Image via Blabbermouth


Omni is in fact a concept album, telling stories of the future from perspectives of different storytellers. It doesn’t take much thought to figure out who is telling their story on “War Horns” or “Caveman.” The overall plot of the album’s story is that eventually everyone, past, present, and future will be able to communicate with one another. This includes warriors, cavemen, and time travelers. In Latin, Omni means “everything”, so essentially, everything that Angra has done has culminated into one place: Omni. It’s kind of cheesy, but c’mon, it’s metal.

My hot take of Omni had me wondering if I was listening to a Dragonforce album with the power metal feels in the album opener, “Light of Transcendence.” Then with “Travelers of Time”, I felt as if I was in the middle of Kobra and the Lotus’s Prevail I or Prevail II. After the first two songs ended, I was met with soothing, female vocals by Brazilian singer Sandy, and then suddenly hit with black metal, growling vocals by Arch Enemy’s Alissa White-Gluz in “Black Widow’s Web.”  Determined to maintain the album’s consistent inconsistency, “Insania” includes some operatic singing with a backup choir.

Many consider Angra to be in the neoclassical metal and prog metal subgenres, but Angra proves that they’re not afraid to experiment a bit with their sound on Omni. Deep Purple’s Ritchie Blackmore was one of the pioneers of neoclassical metal, as was the guitar aficionado himself, Yngwie Malmsteen. Blackmore came first, so I guess he would get credit for the subgenre, but many credit Malmsteen for making neoclassical metal what it is today, including this humble writer. As for prog metal comparisons, look no further than Dream Theater.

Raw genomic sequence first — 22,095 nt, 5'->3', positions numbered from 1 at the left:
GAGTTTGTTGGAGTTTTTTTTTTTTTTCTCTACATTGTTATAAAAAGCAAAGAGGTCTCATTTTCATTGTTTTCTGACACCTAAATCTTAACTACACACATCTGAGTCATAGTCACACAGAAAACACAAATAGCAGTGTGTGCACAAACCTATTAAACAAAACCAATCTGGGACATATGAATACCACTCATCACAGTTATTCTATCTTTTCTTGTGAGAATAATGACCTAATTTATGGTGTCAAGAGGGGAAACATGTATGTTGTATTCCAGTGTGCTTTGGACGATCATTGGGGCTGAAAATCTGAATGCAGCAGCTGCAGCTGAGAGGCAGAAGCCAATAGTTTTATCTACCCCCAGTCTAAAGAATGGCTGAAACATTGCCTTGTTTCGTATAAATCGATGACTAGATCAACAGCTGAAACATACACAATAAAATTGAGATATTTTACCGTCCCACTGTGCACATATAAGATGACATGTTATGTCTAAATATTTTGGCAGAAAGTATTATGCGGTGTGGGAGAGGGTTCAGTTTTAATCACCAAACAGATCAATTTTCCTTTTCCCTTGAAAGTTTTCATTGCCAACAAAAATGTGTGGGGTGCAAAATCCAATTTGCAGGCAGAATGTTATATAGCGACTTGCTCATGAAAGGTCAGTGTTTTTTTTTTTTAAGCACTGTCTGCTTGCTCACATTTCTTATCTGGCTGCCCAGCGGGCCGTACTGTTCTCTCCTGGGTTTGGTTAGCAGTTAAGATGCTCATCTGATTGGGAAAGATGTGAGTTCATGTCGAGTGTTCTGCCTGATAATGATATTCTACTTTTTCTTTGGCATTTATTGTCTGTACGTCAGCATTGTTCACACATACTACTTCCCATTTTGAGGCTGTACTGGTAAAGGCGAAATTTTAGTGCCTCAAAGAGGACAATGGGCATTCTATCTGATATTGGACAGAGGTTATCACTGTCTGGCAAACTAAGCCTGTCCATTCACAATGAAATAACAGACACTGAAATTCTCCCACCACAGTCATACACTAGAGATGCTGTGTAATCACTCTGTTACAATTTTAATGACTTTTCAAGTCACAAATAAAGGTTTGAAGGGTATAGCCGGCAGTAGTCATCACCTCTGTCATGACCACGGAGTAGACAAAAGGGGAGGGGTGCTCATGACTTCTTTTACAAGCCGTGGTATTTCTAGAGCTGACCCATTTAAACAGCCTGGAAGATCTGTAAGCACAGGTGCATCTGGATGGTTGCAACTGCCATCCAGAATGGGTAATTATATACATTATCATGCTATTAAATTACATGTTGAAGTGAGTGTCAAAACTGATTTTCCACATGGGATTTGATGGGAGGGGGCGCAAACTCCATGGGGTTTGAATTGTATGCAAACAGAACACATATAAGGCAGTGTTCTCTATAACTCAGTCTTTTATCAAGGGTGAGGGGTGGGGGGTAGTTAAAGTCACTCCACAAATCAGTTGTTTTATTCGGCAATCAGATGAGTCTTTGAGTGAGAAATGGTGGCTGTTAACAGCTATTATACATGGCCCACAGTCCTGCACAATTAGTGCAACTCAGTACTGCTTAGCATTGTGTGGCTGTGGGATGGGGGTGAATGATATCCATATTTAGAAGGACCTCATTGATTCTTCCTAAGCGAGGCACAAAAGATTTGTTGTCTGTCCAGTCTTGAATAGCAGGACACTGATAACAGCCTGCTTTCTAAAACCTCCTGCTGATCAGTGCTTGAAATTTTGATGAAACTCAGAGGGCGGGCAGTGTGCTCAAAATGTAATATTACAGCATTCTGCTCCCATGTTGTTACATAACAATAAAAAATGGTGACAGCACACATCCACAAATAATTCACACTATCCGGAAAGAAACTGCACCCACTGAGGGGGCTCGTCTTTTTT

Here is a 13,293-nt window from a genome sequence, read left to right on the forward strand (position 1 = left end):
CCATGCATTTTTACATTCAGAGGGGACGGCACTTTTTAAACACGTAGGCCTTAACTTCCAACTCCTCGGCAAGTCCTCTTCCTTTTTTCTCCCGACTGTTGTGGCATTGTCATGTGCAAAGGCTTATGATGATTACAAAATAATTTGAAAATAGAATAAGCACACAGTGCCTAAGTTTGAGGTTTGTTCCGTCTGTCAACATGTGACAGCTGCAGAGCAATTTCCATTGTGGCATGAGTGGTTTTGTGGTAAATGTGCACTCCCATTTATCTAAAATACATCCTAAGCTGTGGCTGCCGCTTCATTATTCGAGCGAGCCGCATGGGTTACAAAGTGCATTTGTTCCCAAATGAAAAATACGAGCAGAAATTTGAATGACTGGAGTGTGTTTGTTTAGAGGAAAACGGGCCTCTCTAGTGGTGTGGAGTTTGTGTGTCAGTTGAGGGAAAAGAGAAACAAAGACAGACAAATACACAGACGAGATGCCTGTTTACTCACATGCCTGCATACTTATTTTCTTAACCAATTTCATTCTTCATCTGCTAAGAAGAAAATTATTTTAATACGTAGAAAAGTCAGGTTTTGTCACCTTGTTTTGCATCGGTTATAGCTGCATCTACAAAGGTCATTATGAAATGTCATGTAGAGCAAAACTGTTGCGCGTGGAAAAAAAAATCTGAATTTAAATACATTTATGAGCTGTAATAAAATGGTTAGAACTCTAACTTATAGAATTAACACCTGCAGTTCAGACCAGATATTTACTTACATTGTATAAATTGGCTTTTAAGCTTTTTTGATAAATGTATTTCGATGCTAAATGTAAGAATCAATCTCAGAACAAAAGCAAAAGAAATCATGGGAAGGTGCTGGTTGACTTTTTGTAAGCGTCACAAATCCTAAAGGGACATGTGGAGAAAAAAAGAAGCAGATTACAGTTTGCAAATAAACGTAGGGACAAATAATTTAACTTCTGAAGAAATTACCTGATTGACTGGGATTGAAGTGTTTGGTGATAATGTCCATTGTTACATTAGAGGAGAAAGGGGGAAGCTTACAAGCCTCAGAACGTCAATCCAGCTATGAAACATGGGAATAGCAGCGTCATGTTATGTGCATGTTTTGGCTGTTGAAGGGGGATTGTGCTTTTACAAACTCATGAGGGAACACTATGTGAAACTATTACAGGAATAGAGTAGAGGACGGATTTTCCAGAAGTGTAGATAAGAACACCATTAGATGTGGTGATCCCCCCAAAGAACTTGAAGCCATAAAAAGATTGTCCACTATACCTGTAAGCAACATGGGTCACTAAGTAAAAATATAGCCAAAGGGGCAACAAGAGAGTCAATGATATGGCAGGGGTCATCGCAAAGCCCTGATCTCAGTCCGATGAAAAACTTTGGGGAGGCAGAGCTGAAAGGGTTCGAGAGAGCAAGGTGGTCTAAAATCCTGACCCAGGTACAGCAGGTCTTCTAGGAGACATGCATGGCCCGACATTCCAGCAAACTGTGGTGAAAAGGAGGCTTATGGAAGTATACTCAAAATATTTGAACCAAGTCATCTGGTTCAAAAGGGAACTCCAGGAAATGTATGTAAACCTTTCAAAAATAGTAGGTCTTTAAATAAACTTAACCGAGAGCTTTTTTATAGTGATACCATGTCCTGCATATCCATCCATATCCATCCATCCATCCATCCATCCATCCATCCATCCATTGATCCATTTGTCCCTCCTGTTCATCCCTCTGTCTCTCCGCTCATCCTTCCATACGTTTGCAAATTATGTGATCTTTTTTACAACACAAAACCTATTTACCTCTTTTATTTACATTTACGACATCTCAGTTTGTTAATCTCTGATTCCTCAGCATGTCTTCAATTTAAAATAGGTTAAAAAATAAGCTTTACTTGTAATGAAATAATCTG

Although the first four tracks on the album seemed all over the place, they did have a common thread: superb guitar solos. This is one area that I feel the Angra stayed true to their neoclassical roots. Even though I’m not a rabid fan of neoclassical metal or prog metal, I’ve still got to give Angra credit for Omni’s tight play and crisp sound quality. With the mixing done well for all instruments and vocals, it’s hard to hate on the album.

While the albums starts off fairly strong in my estimation, I feel that it tapers off in the second half. Maybe it’s that I prefer metal to have less milk and more meat; however, I do get that neoclassical metal isn’t for everyone. Still, with the likes of “Black Widow’s Web” and “Light of Transcendence”, there’s plenty of killer guitar licks to keep me happy.

Although I prefer the album’s first few tracks, that doesn’t mean the rest of the album was disappointing. “Magic Mirror”, “Silence Inside”, and “Infinite Nothing” offer plenty of fodder for prog fans, while the thumping thrash of “War Horns” is sure to satisfy any self-respecting head banger. “Infinite Nothing” is the album’s final song and is a musical track that wraps up everything into a neat bow. It’s as if we’ve been on a journey, and we’ve now reached its logical conclusion.


Nothing on Omni is groundbreaking or even innovative, but as a whole, the album serves as a melting pot for metal, old and new, growling and melodic, heavy and whimsical. For metal fans with a diverse taste, Omni is worth the listen.

I’m going to give Omni a 75%.